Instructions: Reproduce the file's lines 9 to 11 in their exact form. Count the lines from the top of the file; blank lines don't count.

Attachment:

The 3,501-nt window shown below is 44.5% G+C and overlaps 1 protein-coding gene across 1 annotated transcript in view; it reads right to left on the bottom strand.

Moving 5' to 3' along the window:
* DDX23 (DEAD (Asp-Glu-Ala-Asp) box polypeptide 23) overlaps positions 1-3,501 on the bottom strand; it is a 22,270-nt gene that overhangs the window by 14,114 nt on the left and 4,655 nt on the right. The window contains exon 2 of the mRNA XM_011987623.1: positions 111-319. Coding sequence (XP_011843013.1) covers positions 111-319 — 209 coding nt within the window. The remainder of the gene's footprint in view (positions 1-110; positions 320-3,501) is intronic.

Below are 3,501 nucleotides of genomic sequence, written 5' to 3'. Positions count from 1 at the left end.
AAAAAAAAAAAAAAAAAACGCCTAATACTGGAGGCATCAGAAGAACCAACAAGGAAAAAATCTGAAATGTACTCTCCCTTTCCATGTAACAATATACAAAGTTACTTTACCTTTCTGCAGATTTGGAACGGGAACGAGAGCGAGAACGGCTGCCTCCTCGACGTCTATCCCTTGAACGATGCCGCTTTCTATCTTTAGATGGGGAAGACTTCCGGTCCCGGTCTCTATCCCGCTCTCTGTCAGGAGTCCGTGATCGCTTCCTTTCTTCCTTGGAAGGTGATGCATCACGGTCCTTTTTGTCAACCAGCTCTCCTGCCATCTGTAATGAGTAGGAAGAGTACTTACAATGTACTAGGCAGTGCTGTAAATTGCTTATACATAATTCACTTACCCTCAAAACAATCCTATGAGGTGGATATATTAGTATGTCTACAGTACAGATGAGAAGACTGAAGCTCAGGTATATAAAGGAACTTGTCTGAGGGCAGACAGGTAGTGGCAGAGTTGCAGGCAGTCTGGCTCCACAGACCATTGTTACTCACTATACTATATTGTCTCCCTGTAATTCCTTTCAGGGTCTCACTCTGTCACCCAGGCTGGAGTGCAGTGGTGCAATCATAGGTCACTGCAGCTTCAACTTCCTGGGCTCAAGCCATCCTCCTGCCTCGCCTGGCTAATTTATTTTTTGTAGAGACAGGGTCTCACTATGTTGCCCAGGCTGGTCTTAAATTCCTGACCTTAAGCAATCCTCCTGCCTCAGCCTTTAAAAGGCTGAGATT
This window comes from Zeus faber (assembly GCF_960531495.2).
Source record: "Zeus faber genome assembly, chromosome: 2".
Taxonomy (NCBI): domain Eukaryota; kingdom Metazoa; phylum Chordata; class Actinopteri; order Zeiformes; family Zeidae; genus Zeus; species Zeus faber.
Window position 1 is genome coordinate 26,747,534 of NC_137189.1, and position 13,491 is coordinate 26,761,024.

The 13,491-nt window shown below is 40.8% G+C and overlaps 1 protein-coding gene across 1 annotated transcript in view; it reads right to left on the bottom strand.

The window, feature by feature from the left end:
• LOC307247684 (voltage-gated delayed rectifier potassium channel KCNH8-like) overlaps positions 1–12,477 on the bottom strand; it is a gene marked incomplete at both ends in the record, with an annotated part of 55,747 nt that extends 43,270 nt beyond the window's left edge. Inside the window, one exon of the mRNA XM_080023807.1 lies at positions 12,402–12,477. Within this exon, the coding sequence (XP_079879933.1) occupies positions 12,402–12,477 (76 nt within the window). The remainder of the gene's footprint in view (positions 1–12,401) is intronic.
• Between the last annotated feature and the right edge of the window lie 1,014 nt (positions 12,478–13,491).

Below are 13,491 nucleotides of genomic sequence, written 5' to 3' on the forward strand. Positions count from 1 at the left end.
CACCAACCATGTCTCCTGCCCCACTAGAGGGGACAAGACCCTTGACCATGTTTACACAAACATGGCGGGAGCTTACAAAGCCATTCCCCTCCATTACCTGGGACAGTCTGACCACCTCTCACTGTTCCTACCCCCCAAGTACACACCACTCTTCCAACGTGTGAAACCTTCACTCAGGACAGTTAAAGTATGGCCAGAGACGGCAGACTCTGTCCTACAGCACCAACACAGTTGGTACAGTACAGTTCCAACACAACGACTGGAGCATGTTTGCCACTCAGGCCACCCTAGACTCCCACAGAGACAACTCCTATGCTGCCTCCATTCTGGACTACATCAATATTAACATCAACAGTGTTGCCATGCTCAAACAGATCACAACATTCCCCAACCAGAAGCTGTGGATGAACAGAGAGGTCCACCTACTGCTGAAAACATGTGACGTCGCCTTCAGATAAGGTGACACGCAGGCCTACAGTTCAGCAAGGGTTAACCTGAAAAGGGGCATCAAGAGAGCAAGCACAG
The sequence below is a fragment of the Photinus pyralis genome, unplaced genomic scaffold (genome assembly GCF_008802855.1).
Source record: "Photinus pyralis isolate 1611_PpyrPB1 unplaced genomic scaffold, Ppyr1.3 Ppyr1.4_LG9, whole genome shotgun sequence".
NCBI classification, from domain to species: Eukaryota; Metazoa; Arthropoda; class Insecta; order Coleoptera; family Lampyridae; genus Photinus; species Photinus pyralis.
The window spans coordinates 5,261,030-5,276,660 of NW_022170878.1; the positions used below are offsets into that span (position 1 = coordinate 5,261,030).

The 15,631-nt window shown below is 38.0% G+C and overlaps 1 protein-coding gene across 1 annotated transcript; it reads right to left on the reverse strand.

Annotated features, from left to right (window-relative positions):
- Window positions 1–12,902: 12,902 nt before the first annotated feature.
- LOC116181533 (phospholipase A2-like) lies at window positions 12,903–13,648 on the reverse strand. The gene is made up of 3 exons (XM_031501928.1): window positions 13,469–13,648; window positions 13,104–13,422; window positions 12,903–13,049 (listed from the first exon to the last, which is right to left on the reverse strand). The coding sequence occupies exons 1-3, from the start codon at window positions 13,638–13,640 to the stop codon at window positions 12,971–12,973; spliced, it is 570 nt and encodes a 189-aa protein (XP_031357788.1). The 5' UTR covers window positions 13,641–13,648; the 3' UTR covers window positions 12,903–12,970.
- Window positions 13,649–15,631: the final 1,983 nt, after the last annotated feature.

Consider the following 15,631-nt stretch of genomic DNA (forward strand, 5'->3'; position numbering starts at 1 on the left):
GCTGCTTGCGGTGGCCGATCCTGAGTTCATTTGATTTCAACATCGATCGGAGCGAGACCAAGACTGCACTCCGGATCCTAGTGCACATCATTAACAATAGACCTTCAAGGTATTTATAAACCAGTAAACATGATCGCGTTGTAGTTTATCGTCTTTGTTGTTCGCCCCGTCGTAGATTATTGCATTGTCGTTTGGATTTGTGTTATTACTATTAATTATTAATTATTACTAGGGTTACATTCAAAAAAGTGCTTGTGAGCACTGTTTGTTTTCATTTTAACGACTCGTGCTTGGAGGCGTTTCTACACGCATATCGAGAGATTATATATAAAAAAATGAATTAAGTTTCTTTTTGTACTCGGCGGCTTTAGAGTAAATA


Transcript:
Window position 1 is genome coordinate 26,747,534 of NC_137189.1, and position 13,491 is coordinate 26,761,024.

The 13,491-nt window shown below is 40.8% G+C and overlaps 1 protein-coding gene across 1 annotated transcript in view; it reads right to left on the bottom strand.

The window, feature by feature from the left end: